The Salmon Creek Greenway Trail is a flatter, sweeter version of the same: 3 miles of streamside greenery and great birdwatching. Access at Klineline Pond, the nearby softball fields or the west end of the trail at Felida Bridge. Information and map at www.clark.wa.gov/sites/default/files/dept/files/public-works/Parks/Salmon_Creek_Greenway_Trail.pdf.

 Whipple Creek Park is different: 300 acres of deep woods west of the Clark County Fairgrounds, traversed by gravel and primitive dirt trails open to equestrians and mountain bikers as well as hikers. It can get sloppy along with the weather, and a volunteer citizens’ group has been working diligently to change that. Information and map at https://www.clark.wa.gov/public-works/whipple-creek-regional-park.

Vancouver Lake and Frenchman’s Bar. Many know about the flat, scenic, 2.5-mile path that connects the inland lake to the riverside park; but most don’t know about the well-hidden trail on the lake’s west side, which heads north and then west through a stand of gleaming cottonwoods before joining the main road. Information and map: www.clark.wa.gov/sites/default/files/dept/files/public-works/Parks/FrenchmansVanlakeTrail.pdf.

Steigerwald Lake, Clark Park, Steamboat Landing. Washougal’s riverside dike trail connects with the vast Steigerwald Lake National Wildlife Refuge — 1,049 acres of great birding, wetlands, grasslands and forests marking the west end of the Columbia River Gorge Scenice Area. Information and map: www.clark.wa.gov/sites/default/files/dept/files/public-works/Parks/wlm_clk_trail.pdf.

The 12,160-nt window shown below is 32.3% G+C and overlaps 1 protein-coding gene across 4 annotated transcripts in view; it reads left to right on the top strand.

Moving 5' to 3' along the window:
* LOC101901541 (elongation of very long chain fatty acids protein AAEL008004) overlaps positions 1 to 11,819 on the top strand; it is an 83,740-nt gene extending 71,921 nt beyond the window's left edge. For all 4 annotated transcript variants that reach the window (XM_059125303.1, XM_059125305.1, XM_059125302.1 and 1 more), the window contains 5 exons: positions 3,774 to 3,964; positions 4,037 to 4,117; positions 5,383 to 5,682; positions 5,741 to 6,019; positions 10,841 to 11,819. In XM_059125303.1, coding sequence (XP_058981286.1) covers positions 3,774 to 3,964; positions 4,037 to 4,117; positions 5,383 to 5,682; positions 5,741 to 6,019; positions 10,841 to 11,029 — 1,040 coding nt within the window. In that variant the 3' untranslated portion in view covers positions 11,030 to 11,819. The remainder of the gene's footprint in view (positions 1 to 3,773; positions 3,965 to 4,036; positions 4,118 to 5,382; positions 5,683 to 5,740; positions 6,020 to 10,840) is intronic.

Lacamas Lake, Round Lake, Lacamas Park. One long, straight trail hugs the side of long, straight Lacamas Lake; myriad more web all over Lacamas Park, where there are gorgeous waterfalls, pedestrian bridges and a newly designated mountain bike trail. Information and map: www.clark.wa.gov/public-works/lacamas-regional-park.

Cedar Creek Grist Mill. Not a hike, but it takes a proverbial one to get there. Actually it’s a drive of around 30 miles from Vancouver, or more if you want to meander your way through beautiful north county (highly recommended). At the end of the meander is a historic 1876 mill that still grinds with stone and is still driven by water. (But not a waterwheel, which was replaced by an upstream dam, flume and turbine.) The mill is a working museum, open on weekends only, and its biggest Saturday of the year is coming up: apple cider pressing, set to begin at 9 a.m. Oct. 27. There’s also an open bluegrass jam.

Changing colors embrace the mill in an unforgettable autumnal hug.